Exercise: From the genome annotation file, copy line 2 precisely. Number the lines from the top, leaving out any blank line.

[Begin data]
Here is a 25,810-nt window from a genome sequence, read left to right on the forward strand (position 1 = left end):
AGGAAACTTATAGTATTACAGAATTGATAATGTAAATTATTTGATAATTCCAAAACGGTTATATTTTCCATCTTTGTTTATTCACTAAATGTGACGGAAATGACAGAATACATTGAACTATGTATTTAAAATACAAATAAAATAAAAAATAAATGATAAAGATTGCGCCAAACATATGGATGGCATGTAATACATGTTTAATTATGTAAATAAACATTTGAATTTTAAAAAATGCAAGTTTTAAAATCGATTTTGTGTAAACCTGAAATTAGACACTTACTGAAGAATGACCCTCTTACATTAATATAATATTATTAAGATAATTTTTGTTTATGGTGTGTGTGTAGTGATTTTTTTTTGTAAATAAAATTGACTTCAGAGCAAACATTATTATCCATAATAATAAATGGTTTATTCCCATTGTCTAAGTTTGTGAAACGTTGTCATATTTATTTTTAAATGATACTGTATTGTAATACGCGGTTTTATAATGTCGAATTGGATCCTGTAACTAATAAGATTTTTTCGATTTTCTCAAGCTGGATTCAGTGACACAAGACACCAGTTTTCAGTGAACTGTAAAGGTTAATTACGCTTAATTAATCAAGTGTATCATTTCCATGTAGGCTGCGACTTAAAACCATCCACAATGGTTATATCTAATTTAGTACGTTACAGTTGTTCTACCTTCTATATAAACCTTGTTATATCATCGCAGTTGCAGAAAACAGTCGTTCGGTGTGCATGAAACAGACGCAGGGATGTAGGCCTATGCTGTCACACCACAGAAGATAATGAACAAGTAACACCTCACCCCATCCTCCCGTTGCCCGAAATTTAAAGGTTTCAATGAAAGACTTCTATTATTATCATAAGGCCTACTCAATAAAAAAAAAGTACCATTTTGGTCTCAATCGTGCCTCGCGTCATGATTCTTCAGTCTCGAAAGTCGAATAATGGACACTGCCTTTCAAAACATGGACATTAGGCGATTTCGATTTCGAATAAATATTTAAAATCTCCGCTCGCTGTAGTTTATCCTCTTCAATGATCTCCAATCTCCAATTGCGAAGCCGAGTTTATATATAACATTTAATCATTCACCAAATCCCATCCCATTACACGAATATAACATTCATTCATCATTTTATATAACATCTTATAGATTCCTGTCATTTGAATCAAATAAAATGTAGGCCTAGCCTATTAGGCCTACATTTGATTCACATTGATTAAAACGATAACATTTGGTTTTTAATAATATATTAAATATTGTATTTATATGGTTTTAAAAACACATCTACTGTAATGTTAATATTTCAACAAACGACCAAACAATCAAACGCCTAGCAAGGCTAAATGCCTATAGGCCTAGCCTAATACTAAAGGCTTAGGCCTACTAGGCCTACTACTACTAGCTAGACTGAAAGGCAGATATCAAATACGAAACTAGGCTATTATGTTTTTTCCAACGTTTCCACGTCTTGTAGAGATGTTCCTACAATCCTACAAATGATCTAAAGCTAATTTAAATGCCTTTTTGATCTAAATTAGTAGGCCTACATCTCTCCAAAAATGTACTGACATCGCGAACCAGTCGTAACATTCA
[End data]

AGGAAACTTATAGTATTACAGAATTGATAATGTAAATTATTTGATAATTCCAAAACGGTTATATTTTCCATCTTTGTTTATTCACTAAATGTGACGGAAATGACAGAATACATTGAACTATGTATTTAAAATACAAATAAAATAAAAAATAAATGATAAAGATTGCGCCAAACATATGGATGGCATGTAATACATGTTTAATTATGTAAATAAACATTTGAATTTTAAAAAATGCAAGTTTTAAAATCGATTTTGTGTAAACCTGAAATTAGACACTTACTGAAGAATGACCCTCTTACATTAATATAATATTATTAAGATAATTTTTGTTTATGGTGTGTGTGTAGTGATTTTTTTTTGTAAATAAAATTGACTTCAGAGCAAACATTATTATCCATAATAATAAATGGTTTATTCCCATTGTCTAAGTTTGTGAAACGTTGTCATATTTATTTTTAAATGATACTGTATTGTAATACGCGGTTTTATAATGTCGAATTGGATCCTGTAACTAATAAGATTTTTTCGATTTTCTCAAGCTGGATTCAGTGACACAAGACACCAGTTTTCAGTGAACTGTAAAGGTTAATTACGCTTAATTAATCAAGTGTATCATTTCCATGTAGGCTGCGACTTAAAACCATCCACAATGGTTATATCTAATTTAGTACGTTACAGTTGTTCTACCTTCTATATAAACCTTGTTATATCATCGCAGTTGCAGAAAACAGTCGTTCGGTGTGCATGAAACAGACGCAGGGATGTAGGCCTATGCTGTCACACCACAGAAGATAATGAACAAGTAACACCTCACCCCATCCTCCCGTTGCCCGAAATTTAAAGGTTTCAATGAAAGACTTCTATTATTATCATAAGGCCTACTCAATAAAAAAAAAGTACCATTTTGGTCTCAATCGTGCCTCGCGTCATGATTCTTCAGTCTCGAAAGTCGAATAATGGACACTGCCTTTCAAAACATGGACATTAGGCGATTTCGATTTCGAATAAATATTTAAAATCTCCGCTCGCTGTAGTTTATCCTCTTCAATGATCTCCAATCTCCAATTGCGAAGCCGAGTTTATATATAACATTTAATCATTCACCAAATCCCATCCCATTACACGAATATAACATTCATTCATCATTTTATATAACATCTTATAGATTCCTGTCATTTGAATCAAATAAAATGTAGGCCTAGCCTATTAGGCCTACATTTGATTCACATTGATTAAAACGATAACATTTGGTTTTTAATAATATATTAAATATTGTATTTATATGGTTTTAAAAACACATCTACTGTAATGTTAATATTTCAACAAACGACCAAACAATCAAACGCCTAGCAAGGCTAAATGCCTATAGGCCTAGCCTAATACTAAAGGCTTAGGCCTACTAGGCCTACTACTACTAGCTAGACTGAAAGGCAGATATCAAATACGAAACTAGGCTATTATGTTTTTTCCAACGTTTCCACGTCTTGTAGAGATGTTCCTACAATCCTACAAATGATCTAAAGCTAATTTAAATGCCTTTTTGATCTAAATTAGTAGGCCTACATCTCTCCAAAAATGTACTGACATCGCGAACCAGTCGTAACATTCA